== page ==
Everything and Nothing: Winsome Beauties
Posted April 7, 2022
By Aïda Rogers
“Isn’t it funny the things you remember,” my mom said to me recently. She’d been recounting some random anecdote from her childhood.
Mom spends a lot of time in her brown chair, much of her churning energy slowed by health and 90 years. So she has time to remember things.
And here I am in bed, wide awake at 3:59 a.m., listening to sirens and Columbia’s famous trains from the open window, remembering … our babysitters. They come streaming into my mind, girls with long straight hair and good manners, in the fashions and names of their day. There was Cathy and her sister Barbara, Barbara from two houses down, Barbara Jo from church. Robin, our neighbor’s exotic way-older sister (she was in college) and beautiful Vera Ann from around the corner. And Frances, one of four sisters we would see each summer at the pool. These winsome beauties held our fascinated attention. For a little girl, can there be a creature more thrilling than a teenaged one? Though I can’t remember much about what we did, I can summon their wonder with no problem. How they’d arrive smiling, frozen chicken pot pies or fish sticks in the oven for our supper while our parents got ready to go out.
Of those times, two memories remain. In our pink bedroom with our three twin beds, Neighbor Barbara confided that she wore socks to bed. I can still feel our faces scrunching when we heard that. And Frances singing a song the high school chorus was preparing for their concert. “Blue, blue, my world is blue,” she sang, “blue is my world since I’m without you.” She looked straight ahead as she sang. My sisters and I were spellbound.
Did she teach us the words? I think maybe so. I lie here and remember, rubbing my socked feet together, listening to the trains.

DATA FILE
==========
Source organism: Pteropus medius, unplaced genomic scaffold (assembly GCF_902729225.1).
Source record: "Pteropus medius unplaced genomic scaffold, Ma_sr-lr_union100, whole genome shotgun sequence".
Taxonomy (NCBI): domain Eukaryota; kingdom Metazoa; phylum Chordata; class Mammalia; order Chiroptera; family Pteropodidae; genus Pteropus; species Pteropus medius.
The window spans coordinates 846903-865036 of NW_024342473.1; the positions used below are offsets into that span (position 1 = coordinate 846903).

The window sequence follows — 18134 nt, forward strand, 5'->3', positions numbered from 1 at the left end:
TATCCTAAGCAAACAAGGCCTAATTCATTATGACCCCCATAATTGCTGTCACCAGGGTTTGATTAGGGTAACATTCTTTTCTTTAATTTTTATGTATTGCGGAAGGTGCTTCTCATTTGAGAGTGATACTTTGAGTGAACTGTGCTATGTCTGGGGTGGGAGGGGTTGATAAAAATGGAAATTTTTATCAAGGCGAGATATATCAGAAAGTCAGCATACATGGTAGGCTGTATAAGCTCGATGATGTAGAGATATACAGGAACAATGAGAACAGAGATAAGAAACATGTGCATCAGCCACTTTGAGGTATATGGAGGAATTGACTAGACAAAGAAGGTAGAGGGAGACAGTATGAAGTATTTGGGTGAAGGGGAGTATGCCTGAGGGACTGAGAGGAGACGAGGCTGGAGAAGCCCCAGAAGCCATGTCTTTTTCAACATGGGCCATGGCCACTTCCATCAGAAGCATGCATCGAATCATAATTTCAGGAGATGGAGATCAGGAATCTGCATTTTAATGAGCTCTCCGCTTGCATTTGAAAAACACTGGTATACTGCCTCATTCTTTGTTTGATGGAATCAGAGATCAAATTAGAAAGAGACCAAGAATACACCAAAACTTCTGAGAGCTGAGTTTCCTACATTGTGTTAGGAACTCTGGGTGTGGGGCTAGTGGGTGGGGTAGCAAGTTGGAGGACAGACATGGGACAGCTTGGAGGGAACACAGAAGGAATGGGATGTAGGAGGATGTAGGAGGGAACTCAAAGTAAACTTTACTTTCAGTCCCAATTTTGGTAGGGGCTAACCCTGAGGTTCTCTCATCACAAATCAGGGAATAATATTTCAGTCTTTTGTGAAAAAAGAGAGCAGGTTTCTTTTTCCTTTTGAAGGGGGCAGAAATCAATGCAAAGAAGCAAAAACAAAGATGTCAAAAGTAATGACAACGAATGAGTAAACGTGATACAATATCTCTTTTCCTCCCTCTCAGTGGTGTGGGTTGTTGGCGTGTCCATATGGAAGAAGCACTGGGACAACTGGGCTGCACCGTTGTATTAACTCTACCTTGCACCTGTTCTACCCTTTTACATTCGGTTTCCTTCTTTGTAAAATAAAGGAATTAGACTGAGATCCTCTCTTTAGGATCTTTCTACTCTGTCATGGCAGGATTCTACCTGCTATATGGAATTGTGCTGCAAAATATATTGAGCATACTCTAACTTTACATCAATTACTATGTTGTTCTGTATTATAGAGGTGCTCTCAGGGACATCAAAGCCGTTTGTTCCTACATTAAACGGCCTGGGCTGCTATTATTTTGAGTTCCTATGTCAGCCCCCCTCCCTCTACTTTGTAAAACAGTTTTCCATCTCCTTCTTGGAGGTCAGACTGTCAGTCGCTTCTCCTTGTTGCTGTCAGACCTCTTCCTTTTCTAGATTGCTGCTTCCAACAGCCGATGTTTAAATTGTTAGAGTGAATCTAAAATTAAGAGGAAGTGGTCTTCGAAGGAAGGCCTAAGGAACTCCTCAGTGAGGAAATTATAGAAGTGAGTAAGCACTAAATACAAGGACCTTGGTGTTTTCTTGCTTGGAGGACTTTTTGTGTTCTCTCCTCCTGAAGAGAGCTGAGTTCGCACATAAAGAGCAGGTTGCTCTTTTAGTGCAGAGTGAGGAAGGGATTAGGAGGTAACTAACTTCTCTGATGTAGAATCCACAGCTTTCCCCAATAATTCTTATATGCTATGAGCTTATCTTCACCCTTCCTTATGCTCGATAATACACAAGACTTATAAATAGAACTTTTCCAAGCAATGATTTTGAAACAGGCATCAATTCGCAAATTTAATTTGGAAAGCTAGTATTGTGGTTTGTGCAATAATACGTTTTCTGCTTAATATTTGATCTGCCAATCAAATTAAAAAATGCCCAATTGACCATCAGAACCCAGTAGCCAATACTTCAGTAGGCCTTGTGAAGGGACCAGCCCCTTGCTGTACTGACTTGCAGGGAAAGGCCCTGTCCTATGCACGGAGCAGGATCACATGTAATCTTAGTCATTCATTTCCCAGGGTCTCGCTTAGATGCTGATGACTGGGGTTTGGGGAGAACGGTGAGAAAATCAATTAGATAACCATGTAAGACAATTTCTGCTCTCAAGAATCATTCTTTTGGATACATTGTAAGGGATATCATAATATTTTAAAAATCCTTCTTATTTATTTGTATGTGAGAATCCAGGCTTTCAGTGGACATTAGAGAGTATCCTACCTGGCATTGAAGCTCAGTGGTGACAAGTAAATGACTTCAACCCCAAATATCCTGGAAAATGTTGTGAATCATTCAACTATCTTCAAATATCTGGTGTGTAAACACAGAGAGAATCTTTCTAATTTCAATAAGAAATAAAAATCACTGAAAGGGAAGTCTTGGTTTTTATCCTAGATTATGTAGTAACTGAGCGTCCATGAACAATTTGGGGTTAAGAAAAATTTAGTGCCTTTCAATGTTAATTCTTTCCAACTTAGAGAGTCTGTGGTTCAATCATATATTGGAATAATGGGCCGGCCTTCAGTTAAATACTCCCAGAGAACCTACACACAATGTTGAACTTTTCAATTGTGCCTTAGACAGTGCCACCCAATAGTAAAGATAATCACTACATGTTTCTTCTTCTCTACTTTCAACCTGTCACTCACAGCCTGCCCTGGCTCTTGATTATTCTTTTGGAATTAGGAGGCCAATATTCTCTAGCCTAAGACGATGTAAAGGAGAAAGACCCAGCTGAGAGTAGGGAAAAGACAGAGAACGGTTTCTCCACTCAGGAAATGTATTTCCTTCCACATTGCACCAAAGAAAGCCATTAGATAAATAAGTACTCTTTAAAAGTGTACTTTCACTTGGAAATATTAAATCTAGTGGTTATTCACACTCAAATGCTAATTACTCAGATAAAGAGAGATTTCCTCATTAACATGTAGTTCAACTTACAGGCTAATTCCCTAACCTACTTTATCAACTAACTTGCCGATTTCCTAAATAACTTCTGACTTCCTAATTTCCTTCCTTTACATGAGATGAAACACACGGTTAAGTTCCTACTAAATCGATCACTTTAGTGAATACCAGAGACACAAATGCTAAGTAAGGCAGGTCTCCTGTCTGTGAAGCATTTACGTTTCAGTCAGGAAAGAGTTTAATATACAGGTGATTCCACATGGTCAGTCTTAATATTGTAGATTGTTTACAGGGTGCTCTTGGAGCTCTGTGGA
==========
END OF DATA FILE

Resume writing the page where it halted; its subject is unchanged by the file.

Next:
In time’s weird warping way, it didn’t seem long before my sisters and I were babysitting. Our names and number were probably on some common parental list, because we’d babysit for families who were friends. The moms would pick us up and the dads would drive us back.
These were the days of whiskey and cigarettes, and sometimes the drive back would be a little erratic. The father would park in our driveway, gruffly say thank you and stuff a wad of bills in my hand. I’d politely say thank you and bolt. Mom would be waiting inside, no matter the hour.
I don’t remember much about what I did as a babysitter, but I remember those children – the three boisterous sisters on Lake Murray; the talkative sister-brother team in town, the quiet girl and her artistic sister from church, the adorable cousins. What great kids. What nice parents. Were we cool in their eyes?
So I wonder, as these trains keep running and sleep won’t come, about the long tradition of babysitting. What’s the going rate? Is Venmo preferred? Do sitters sing to their children?
I don’t know. I do know my babysitters experienced life as it is, good and bad. One died of cancer. Another endured a crime so horrific I can’t write about it. Those winsome beauties weren’t exempt any more than the rest of us.
But there was a moment in the lives of three little girls in a 1961 ranch house in Lexington when those teenaged girls were it, all that, and everything they wanted to be. And now it’s 5:50 a.m. and I’m lying here, remembering them.
Aïda Rogers writes from an old house in Columbia and a new porch in McClellanville. Her three-volume anthology series, State of the Heart: South Carolina Writers on the Places They Love, includes stories by 108 Palmetto State writers.
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